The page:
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Swaffham school still has work to do, says Ofsted

Royal Norfolk Show Norwich (Wednesday)

Swaffham CofE Junior School, LtoR, Grace Longmire (yr 6), Judy Madsen (head of art), Libby Cole-Wilkin (yr 6), Tracey McCarthy (headteacher) ENGANL00120110629210434

Royal Norfolk Show Norwich (Wednesday) Swaffham CofE Junior School, LtoR, Grace Longmire (yr 6), Judy Madsen (head of art), Libby Cole-Wilkin (yr 6), Tracey McCarthy (headteacher) ENGANL00120110629210434

Swaffham Junior School’s plan for coming out of special measures is not fit for purpose, inspectors from Ofsted have concluded.

The Church of England school, was deemed to be inadequate in April and the latest assessment is part of a monitoring programme.

In a letter to headteacher Tracey McCarthy, inspector John Mitcheson said: “Plans are in place to improve the school. However, these plans are not fully focused upon all of the issues raised in the previous inspection.”

He wrote that, although there were detailed plans for monitoring pupils’ work and teaching standards, proposals for training and development were not as clear, while there was no model for assessing staff improvement.

Results in this year’s national tests are expected to be lower than last year in reading and maths and the report said it was not clear how that would be addressed.

Meanwhile targets for improving pupil behaviour were dismissed as “not challenging.” And Mr Mitcheson added: “Currently, it is unclear how improvements to the school will be sustained.”

The letter also revealed that the school will become a sponsored academy earlier in the new year following talks between senior leaders, the Diocese of Norwich and the Department for Education.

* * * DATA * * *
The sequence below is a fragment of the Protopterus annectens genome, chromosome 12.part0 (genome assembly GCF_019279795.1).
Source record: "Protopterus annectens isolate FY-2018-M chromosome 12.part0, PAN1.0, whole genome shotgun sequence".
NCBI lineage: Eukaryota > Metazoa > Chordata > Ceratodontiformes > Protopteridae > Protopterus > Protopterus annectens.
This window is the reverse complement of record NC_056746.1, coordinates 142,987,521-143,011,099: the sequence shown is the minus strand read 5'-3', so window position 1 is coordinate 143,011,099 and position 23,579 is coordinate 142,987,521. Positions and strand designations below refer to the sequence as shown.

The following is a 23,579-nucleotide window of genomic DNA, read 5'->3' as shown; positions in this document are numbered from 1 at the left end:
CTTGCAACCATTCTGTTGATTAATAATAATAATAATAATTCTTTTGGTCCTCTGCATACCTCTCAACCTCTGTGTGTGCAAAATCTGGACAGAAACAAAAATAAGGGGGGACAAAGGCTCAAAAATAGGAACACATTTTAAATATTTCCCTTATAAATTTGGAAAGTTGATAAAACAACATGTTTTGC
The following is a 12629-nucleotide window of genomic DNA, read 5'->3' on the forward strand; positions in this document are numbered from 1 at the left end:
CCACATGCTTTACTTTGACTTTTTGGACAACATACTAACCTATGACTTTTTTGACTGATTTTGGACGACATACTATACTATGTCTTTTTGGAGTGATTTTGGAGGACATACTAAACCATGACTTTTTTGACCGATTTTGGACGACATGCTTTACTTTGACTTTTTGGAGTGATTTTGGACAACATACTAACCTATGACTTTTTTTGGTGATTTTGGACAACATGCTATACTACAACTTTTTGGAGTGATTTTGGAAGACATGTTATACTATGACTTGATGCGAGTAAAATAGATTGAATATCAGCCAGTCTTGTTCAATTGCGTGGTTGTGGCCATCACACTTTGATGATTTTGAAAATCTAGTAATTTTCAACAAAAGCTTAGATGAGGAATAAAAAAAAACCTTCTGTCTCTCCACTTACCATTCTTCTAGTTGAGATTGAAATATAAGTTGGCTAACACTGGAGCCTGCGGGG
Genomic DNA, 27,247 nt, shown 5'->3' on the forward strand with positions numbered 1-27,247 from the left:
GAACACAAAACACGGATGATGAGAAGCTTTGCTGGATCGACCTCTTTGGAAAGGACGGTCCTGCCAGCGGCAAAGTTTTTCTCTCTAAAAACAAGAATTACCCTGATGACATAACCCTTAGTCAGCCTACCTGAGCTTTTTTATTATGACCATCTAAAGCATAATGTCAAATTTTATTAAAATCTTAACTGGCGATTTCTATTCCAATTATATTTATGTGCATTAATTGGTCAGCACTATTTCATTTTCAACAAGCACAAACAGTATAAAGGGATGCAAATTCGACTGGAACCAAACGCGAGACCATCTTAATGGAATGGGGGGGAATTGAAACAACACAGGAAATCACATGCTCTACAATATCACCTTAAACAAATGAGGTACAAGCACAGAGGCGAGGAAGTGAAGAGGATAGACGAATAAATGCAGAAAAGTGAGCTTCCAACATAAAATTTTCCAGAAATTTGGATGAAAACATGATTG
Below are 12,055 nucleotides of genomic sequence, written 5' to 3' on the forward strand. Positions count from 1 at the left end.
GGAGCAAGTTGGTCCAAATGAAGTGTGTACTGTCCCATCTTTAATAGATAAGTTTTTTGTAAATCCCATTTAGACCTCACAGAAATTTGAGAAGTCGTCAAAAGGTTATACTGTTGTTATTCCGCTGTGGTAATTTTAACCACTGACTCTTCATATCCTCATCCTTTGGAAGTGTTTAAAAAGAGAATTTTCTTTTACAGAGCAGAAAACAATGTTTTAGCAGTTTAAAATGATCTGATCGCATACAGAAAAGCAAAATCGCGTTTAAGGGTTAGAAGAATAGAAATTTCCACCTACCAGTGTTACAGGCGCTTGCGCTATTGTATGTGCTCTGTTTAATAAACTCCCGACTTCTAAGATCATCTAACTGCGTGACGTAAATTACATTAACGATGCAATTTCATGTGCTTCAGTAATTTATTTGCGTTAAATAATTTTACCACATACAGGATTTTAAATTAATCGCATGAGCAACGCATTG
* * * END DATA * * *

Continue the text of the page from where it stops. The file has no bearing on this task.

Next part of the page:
In response, Miss 
McCarthy said: “We have taken significant action in the three months since 
Ofsted last visited and our priority has been to ensure that our school is a safe and welcoming place for pupils.

“We have received a range of support from the County Council and Diocese and are beginning to make some progress, particularly in ensuring that the quality of teaching is consistent and that we are better at scrutinising the quality of children’s work.

“In September we plan to give staff further training in assessment so that we have a better understanding of the progress children are making and what areas of their learning need to be developed.

“We will also be looking at how we can ensure the school continues to improve and that includes considering a move to academy status.

“In the next academic year we will be looking closely at whether the school should join the Diocese’s Multi-Academy Trust (MAT).”

 
 
 

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